Martin: Can you elaborate a little bit on the current team set-up and what is actually your focus? Are you seeing yourself more like a, let’s say, marketing customer acquisition company or are you perceiving yourself more as a tech company or maybe something totally different?

Michael: I think we would like to perceive ourselves as a marketing growth customer acquisition company but if we’re being honest, we’re a tech company. That’s not a bad thing in itself either. My co-founder, Till and I were both techies from our background, we’re still techies at heart, I think. Although in the last years we focused much, much more on things like marketing, growth and even finance – all these things, you have to obviously do if you run a company. So we do that much, much more with built teams there to do that, but in the end of the day, after everything, I think it’s the product that counts. You have to have a great product, you have to provide a great service, you can increase your success obviously with marketing but I think no amount of amazing marketing could turn a dot into a gold nugget.

Martin: And how many free users that you need to acquire so you c ould become cash flow-neutral at least after many months?

Michael: I think as we had about a hundred thousand users or something in free users in total that, I think, that that wasn’t breakeven yet. But I think it was between a hundred thousand and three hundred thousand, somewhere there we had a monthly recurring revenue that helped us pay the costs, running costs of the company. Well, we were only free people back then, still it wasn’t a huge running cost. But like I said, we focused a lot on getting many users so the conversion rate wasn’t amazing to paid users so we needed quite a lot of free users to actually pay the costs, but it grew quite quickly.

Martin: Good. And at what point of time did you think about adding another product and creating, let’s say, an overall brand like MeisterLabs?

Michael: Early on, about three years ago I would say. So we launched it nine months ago, we took our time building the second product; we wanted to make it really good. It took about two years actually. But we saw a few things:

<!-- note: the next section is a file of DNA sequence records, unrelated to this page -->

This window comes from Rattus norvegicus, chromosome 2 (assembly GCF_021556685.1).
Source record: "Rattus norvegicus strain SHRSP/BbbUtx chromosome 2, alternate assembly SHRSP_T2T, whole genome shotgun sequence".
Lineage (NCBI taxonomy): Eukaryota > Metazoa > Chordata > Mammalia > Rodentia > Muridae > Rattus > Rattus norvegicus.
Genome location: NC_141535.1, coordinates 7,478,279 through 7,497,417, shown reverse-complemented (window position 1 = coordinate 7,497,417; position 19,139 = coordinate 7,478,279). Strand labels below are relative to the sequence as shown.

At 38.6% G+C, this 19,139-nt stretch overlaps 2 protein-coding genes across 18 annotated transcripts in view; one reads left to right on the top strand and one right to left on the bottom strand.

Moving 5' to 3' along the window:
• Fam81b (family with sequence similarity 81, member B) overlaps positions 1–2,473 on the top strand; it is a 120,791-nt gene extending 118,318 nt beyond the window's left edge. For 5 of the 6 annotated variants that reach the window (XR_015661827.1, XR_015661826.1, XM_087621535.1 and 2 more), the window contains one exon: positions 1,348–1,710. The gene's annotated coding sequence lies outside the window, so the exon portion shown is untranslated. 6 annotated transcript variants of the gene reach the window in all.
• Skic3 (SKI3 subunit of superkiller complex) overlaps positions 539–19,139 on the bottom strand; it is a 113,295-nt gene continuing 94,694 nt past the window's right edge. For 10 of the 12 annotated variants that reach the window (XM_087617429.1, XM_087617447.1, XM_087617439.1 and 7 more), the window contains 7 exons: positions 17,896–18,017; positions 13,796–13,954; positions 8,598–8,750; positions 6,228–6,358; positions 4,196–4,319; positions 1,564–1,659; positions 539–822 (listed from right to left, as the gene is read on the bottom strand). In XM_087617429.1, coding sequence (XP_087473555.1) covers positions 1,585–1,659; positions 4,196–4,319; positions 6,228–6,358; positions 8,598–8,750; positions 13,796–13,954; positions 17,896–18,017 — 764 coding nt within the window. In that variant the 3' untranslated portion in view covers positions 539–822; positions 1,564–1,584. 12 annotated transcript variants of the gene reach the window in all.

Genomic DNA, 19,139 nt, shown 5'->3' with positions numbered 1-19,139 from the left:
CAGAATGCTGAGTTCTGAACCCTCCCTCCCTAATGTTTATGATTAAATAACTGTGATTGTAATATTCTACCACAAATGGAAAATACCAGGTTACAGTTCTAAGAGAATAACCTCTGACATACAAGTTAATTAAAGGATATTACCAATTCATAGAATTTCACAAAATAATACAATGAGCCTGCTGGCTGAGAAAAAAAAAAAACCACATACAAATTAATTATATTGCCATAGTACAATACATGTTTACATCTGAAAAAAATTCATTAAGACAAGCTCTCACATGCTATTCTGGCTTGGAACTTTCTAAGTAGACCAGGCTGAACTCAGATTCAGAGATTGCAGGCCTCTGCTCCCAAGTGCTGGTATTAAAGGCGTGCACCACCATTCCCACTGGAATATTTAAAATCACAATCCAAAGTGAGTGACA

First of all we saw: mind-mapping is a stage in a process and it’s usually the first stage in a project. Three years heavily in the start phase of a project, when you exchange ideas, when you brainstorm, when you map out your project, and then comes a point when you go into implementing the project and working on everything. Then you need a different tool, and we saw a lot of users dropping off, of MindMeister maybe coming back a couple of months later for the next project but actually dropping off. We said, “Okay, let’s, you know, it’s a shame that they have to move to another tool because we don’t provide anything for them.”

So we thought: “Okay, that would be a nice point to offer them a product that’s integrated with MindMeister and supports them in that second phase of the project.” We thought there’s lots of task mission tools around, of course it’s a huge market, it’s a very important market and we thought we have a lot of ideas that could make it nice, make it very usable, very simple, combine some of the things we like in other tools and create something we hope users will like.

Martin: Why did it take you two years to develop this prototype? And second question would be, lots of start-ups have the belief that: “Let’s ship it early, get the customer feedback and then iterate on the live product” which apparently you did not do.

Michael: Exactly, yes. I have to say, looking back I’m very happy with the result, it is one thing. We took our time, we took a long time, we went through many iterations of design and so on and when we shipped, it was a really, really good product. But, looking back, I think we should have probably come the other way, we should have done it quicker, come up with something quicker, got feedback faster. That’s what we’ll probably try to do working in the next product. That is a lesson learned, I would say. Although again, I couldn’t say if the result would be the same. You know, looking back now you don’t know what would’ve happened if you went the other way. Taking too long with a product has a lot of drawbacks apart from the fact that you know, we came up later, we did. You know, you have to keep your team motivated and developers as well, if you take too long to bring out something, obviously the market moves. So my take away from that experience was next time spend more time on a smaller initial prototype and try to ship it faster.